— Ralph Maud


UPDATE — June 2010

Foreword to Catalogue of the Ralph Maud Collection of Charles Olson’s Books, published as Minutes of the Charles Olson Society # 64/65/66 in conjunction with The Charles Olson Centenary Conference, Simon Fraser University, 4-6 June 2010. (It should be noted that as of January 2013 the collection has not actually been housed at Simon Fraser University.)


his special collection is the bequest of Ralph Maud, professor in the Simon Fraser University Department of English from the charter year 1965 to his retirement in 1994 and the founder of the library’s Contemporary Literature Collection, which has Charles Olson (1910-1970) as the pivotal literary figure.

Charles Olson was a man of letters in the sense that his wide productivity in poetry, drama and essays was almost always a result of reading and research, and becomes more valuable to us as we do the appropriate reading and research. Therefore, to know what Charles Olson’s source books were, and to have them in a single location, is of great benefit to readers and scholars who might come to Simon Fraser University for precisely that convenience.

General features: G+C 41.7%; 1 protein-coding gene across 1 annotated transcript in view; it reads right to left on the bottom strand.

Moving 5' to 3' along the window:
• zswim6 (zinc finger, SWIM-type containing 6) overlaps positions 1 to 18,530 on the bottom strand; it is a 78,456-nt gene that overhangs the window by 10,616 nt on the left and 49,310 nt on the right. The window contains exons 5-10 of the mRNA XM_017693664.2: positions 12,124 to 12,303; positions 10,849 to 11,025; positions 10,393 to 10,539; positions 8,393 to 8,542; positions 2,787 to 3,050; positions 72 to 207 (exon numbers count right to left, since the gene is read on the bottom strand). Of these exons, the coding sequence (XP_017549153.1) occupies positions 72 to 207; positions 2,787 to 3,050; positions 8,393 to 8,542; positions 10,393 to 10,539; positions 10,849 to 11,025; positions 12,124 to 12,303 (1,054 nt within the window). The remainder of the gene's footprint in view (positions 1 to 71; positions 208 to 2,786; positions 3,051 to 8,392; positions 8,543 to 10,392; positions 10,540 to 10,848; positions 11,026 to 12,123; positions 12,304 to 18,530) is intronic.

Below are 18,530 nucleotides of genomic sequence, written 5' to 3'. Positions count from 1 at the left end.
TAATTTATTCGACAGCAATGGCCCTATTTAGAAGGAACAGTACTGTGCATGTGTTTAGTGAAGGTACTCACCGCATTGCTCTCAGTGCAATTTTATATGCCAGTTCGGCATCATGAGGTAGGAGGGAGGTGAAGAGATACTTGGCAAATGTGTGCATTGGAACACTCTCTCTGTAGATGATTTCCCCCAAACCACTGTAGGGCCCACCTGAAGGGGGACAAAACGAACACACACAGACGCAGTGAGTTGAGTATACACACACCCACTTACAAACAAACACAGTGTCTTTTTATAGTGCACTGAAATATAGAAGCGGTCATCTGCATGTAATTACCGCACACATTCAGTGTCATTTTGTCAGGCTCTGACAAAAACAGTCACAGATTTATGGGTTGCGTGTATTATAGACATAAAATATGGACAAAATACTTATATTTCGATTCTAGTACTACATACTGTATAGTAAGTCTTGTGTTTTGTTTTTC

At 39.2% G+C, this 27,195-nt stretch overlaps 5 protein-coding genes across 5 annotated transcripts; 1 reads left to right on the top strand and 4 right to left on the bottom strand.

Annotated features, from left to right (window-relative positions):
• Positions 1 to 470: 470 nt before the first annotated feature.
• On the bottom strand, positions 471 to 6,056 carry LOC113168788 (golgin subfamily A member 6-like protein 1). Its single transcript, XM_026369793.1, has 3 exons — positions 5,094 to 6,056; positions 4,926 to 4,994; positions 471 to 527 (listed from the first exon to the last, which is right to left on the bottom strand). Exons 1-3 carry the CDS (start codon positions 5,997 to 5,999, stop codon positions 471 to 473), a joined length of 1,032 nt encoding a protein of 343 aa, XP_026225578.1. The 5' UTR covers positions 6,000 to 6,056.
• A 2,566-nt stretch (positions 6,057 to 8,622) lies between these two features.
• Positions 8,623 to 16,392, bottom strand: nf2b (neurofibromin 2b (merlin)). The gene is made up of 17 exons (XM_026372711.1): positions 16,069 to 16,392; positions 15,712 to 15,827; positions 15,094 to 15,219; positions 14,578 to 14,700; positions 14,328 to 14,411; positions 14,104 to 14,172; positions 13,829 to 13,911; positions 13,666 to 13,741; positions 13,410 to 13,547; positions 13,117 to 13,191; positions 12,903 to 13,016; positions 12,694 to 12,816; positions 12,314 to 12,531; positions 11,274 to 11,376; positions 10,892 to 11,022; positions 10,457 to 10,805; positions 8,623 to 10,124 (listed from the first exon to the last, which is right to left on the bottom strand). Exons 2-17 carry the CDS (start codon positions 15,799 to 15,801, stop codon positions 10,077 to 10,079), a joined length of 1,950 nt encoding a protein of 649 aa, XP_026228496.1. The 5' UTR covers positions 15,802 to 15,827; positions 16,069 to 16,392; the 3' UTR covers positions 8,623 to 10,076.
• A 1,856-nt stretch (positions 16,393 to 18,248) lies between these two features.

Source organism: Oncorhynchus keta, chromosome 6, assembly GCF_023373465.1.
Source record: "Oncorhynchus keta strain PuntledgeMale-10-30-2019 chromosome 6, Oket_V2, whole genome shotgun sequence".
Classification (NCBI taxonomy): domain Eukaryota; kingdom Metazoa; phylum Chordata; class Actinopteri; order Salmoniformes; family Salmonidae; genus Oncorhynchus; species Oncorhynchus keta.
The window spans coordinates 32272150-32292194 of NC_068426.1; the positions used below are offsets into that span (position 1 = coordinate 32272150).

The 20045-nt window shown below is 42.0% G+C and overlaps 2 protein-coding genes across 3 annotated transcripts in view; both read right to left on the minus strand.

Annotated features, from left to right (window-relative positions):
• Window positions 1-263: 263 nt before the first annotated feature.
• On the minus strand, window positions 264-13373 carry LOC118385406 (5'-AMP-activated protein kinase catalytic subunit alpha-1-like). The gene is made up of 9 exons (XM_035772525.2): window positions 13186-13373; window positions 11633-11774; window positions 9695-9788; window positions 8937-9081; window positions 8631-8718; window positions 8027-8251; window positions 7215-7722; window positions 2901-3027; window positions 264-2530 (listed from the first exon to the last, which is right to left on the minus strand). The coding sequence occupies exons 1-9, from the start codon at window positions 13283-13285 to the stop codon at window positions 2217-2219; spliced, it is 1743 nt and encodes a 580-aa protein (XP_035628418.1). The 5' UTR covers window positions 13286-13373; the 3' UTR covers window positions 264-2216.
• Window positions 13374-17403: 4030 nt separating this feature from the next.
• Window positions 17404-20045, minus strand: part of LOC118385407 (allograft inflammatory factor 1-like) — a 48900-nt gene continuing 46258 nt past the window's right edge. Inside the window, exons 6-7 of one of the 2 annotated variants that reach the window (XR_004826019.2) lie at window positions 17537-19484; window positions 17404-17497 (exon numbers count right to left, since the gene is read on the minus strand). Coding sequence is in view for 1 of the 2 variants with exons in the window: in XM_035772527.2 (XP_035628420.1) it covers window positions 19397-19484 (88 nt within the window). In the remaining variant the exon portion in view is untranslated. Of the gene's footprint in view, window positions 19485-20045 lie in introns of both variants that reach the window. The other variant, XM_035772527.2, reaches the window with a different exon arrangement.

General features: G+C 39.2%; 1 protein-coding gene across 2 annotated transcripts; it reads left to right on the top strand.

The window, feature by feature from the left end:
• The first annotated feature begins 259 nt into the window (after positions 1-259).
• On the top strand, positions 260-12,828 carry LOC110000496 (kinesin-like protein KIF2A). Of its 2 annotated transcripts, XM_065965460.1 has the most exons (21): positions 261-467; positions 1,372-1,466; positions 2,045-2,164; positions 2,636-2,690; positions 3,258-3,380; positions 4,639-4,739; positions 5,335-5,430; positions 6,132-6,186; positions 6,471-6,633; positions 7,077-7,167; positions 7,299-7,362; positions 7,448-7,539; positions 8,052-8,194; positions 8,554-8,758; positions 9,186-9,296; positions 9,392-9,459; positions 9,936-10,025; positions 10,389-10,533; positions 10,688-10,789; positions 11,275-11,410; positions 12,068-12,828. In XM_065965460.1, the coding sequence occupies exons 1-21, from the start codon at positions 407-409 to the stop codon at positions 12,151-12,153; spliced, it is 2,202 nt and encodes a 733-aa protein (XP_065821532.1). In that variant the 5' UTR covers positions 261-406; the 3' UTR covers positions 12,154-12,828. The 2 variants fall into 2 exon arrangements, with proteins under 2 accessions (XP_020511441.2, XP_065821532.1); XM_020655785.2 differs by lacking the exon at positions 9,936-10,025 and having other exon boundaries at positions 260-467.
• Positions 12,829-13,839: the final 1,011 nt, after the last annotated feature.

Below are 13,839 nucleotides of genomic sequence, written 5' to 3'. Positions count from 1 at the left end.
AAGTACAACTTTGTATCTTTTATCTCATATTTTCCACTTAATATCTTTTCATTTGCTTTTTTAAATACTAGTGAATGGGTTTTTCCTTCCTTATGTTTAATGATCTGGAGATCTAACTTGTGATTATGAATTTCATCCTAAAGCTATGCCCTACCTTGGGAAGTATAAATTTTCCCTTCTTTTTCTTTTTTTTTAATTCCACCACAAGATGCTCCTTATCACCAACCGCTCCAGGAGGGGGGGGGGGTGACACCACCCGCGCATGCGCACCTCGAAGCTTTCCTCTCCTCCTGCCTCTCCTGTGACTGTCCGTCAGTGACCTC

Olson’s own library from his home at 28 Fort Square, Gloucester, Massachusetts, was purchased by the University of Connecticut Library, and was catalogued by the curator, George Butterick. In his “Preliminary List” he was able to add many titles known and used by Olson, though not in his library. Ralph Maud’s Charles Olson’s Reading: A Biography (Southern Illinois University Press, 1996) carried this investigative process forward and The Ralph Maud Collection of Charles Olson’s Books, acquired throughout decades from bookstores and rare book dealers and, in the end, the internet, was a natural consequence. What the several thousand volumes of this collection comprise, therefore, is a replica of the library from 28 Fort Square, plus all the other books that we know Olson used in some way.